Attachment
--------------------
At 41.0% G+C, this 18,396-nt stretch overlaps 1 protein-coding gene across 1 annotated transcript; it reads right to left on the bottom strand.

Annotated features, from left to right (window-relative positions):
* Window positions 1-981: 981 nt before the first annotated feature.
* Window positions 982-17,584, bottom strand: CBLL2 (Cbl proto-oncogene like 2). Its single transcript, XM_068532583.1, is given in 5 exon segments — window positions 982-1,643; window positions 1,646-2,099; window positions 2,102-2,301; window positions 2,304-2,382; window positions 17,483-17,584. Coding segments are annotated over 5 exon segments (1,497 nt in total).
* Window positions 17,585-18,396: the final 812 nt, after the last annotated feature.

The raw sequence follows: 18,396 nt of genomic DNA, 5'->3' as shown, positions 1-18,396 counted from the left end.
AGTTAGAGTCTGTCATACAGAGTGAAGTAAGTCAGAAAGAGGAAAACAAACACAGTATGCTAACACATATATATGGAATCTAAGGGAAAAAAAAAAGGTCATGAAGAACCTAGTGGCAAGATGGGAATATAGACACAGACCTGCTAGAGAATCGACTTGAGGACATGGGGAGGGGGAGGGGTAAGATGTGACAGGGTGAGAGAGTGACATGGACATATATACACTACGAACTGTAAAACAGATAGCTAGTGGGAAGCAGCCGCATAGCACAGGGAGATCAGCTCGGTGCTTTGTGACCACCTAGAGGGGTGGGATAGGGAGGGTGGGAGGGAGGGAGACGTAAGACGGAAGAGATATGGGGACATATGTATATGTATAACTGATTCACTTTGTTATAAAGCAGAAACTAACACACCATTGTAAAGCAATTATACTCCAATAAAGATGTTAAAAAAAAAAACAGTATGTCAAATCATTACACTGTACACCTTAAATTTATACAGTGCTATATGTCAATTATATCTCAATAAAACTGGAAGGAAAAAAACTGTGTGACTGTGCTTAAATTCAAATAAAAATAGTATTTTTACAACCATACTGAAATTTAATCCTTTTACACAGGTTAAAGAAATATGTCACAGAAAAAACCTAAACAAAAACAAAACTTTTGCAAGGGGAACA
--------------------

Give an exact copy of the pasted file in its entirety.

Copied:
At 41.0% G+C, this 18,396-nt stretch overlaps 1 protein-coding gene across 1 annotated transcript; it reads right to left on the bottom strand.

Annotated features, from left to right (window-relative positions):
* Window positions 1-981: 981 nt before the first annotated feature.
* Window positions 982-17,584, bottom strand: CBLL2 (Cbl proto-oncogene like 2). Its single transcript, XM_068532583.1, is given in 5 exon segments — window positions 982-1,643; window positions 1,646-2,099; window positions 2,102-2,301; window positions 2,304-2,382; window positions 17,483-17,584. Coding segments are annotated over 5 exon segments (1,497 nt in total).
* Window positions 17,585-18,396: the final 812 nt, after the last annotated feature.

The raw sequence follows: 18,396 nt of genomic DNA, 5'->3' as shown, positions 1-18,396 counted from the left end.
AGTTAGAGTCTGTCATACAGAGTGAAGTAAGTCAGAAAGAGGAAAACAAACACAGTATGCTAACACATATATATGGAATCTAAGGGAAAAAAAAAAGGTCATGAAGAACCTAGTGGCAAGATGGGAATATAGACACAGACCTGCTAGAGAATCGACTTGAGGACATGGGGAGGGGGAGGGGTAAGATGTGACAGGGTGAGAGAGTGACATGGACATATATACACTACGAACTGTAAAACAGATAGCTAGTGGGAAGCAGCCGCATAGCACAGGGAGATCAGCTCGGTGCTTTGTGACCACCTAGAGGGGTGGGATAGGGAGGGTGGGAGGGAGGGAGACGTAAGACGGAAGAGATATGGGGACATATGTATATGTATAACTGATTCACTTTGTTATAAAGCAGAAACTAACACACCATTGTAAAGCAATTATACTCCAATAAAGATGTTAAAAAAAAAAACAGTATGTCAAATCATTACACTGTACACCTTAAATTTATACAGTGCTATATGTCAATTATATCTCAATAAAACTGGAAGGAAAAAAACTGTGTGACTGTGCTTAAATTCAAATAAAAATAGTATTTTTACAACCATACTGAAATTTAATCCTTTTACACAGGTTAAAGAAATATGTCACAGAAAAAACCTAAACAAAAACAAAACTTTTGCAAGGGGAACA